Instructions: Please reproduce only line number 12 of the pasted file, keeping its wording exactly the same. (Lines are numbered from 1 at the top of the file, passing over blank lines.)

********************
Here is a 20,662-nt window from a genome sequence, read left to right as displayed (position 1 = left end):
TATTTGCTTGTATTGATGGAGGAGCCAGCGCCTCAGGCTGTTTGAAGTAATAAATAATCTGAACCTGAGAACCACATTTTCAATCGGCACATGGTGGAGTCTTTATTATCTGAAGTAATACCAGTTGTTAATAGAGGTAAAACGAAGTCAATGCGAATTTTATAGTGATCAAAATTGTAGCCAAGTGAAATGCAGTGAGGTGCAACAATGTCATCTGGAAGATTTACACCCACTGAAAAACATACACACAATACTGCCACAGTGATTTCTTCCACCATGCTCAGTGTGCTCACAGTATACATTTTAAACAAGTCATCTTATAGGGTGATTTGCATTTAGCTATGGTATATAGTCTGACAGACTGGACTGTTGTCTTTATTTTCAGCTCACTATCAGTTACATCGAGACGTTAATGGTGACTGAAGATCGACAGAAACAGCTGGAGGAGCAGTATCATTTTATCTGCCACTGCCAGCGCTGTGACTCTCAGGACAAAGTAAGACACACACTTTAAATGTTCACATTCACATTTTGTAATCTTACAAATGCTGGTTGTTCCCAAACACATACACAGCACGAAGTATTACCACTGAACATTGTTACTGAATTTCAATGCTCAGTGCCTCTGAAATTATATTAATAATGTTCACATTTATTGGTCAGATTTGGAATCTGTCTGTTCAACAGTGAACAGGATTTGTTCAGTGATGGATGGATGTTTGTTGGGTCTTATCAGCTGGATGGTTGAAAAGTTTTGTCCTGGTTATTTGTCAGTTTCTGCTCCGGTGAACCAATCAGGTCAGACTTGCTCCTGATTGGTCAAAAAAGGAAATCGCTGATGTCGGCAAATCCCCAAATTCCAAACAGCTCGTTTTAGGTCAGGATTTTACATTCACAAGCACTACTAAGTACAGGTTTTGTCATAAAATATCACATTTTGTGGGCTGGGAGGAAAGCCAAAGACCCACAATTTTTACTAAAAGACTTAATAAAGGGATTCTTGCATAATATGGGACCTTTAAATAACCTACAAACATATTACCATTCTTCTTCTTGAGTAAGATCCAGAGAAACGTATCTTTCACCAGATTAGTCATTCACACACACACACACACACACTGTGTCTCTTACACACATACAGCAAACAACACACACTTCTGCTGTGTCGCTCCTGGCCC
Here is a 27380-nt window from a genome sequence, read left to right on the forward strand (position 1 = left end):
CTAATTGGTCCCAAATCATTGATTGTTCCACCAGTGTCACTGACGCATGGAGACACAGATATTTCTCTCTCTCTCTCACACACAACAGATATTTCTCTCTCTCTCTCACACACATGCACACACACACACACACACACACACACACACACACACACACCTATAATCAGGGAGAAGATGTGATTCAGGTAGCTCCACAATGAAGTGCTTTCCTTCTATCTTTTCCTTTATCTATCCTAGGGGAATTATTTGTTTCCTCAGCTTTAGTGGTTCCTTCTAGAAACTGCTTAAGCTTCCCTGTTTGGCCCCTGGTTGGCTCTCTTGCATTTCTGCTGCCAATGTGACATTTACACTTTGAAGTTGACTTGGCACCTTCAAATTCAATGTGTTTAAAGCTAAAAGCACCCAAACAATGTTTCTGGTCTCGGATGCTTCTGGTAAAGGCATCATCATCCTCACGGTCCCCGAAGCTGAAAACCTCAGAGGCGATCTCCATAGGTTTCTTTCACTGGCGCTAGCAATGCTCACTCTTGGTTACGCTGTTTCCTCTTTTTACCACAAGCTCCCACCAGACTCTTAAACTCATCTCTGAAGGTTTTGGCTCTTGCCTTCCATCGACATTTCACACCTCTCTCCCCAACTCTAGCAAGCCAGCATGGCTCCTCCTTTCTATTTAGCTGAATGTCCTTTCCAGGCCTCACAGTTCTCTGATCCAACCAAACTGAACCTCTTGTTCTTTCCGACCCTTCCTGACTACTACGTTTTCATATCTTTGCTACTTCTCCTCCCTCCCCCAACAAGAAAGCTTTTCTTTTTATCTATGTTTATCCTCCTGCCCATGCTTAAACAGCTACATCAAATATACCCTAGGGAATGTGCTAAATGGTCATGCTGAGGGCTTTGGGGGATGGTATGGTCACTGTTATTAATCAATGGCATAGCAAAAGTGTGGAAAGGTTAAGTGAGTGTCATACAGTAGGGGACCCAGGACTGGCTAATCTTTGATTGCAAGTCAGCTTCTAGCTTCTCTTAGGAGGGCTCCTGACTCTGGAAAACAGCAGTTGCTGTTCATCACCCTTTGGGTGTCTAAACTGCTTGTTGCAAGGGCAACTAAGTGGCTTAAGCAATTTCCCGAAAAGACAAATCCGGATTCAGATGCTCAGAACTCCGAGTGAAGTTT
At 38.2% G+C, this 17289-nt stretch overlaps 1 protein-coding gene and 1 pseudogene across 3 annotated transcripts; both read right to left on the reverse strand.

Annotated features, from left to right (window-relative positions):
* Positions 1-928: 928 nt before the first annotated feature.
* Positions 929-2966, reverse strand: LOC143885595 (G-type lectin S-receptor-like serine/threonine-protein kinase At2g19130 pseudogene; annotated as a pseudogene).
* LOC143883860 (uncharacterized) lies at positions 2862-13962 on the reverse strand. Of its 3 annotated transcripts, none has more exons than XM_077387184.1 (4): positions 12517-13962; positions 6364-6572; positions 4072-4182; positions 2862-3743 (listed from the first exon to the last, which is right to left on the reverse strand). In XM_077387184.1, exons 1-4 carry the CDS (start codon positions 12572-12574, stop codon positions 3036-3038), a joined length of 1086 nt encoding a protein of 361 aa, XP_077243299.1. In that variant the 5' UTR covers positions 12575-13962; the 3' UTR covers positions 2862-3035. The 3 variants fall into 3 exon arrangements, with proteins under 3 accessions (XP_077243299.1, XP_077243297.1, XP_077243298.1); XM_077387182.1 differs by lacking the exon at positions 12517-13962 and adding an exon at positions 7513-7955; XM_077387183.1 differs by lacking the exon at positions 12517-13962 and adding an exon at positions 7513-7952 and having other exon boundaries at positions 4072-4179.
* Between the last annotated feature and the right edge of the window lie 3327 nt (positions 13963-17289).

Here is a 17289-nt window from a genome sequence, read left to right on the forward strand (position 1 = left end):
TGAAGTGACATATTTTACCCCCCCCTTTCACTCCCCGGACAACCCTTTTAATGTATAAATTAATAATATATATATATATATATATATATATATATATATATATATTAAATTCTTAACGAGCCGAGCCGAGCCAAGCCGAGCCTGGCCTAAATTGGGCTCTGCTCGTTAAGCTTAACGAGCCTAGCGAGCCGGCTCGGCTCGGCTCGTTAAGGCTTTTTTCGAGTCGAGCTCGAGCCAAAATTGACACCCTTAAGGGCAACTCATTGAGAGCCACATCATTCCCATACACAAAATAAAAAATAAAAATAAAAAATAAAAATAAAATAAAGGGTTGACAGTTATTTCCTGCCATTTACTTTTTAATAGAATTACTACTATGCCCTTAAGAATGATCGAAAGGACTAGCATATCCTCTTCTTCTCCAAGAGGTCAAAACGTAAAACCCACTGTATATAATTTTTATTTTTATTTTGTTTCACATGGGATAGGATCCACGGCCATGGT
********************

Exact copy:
TGAAGTGACATATTTTACCCCCCCCTTTCACTCCCCGGACAACCCTTTTAATGTATAAATTAATAATATATATATATATATATATATATATATATATATATATATTAAATTCTTAACGAGCCGAGCCGAGCCAAGCCGAGCCTGGCCTAAATTGGGCTCTGCTCGTTAAGCTTAACGAGCCTAGCGAGCCGGCTCGGCTCGGCTCGTTAAGGCTTTTTTCGAGTCGAGCTCGAGCCAAAATTGACACCCTTAAGGGCAACTCATTGAGAGCCACATCATTCCCATACACAAAATAAAAAATAAAAATAAAAAATAAAAATAAAATAAAGGGTTGACAGTTATTTCCTGCCATTTACTTTTTAATAGAATTACTACTATGCCCTTAAGAATGATCGAAAGGACTAGCATATCCTCTTCTTCTCCAAGAGGTCAAAACGTAAAACCCACTGTATATAATTTTTATTTTTATTTTGTTTCACATGGGATAGGATCCACGGCCATGGT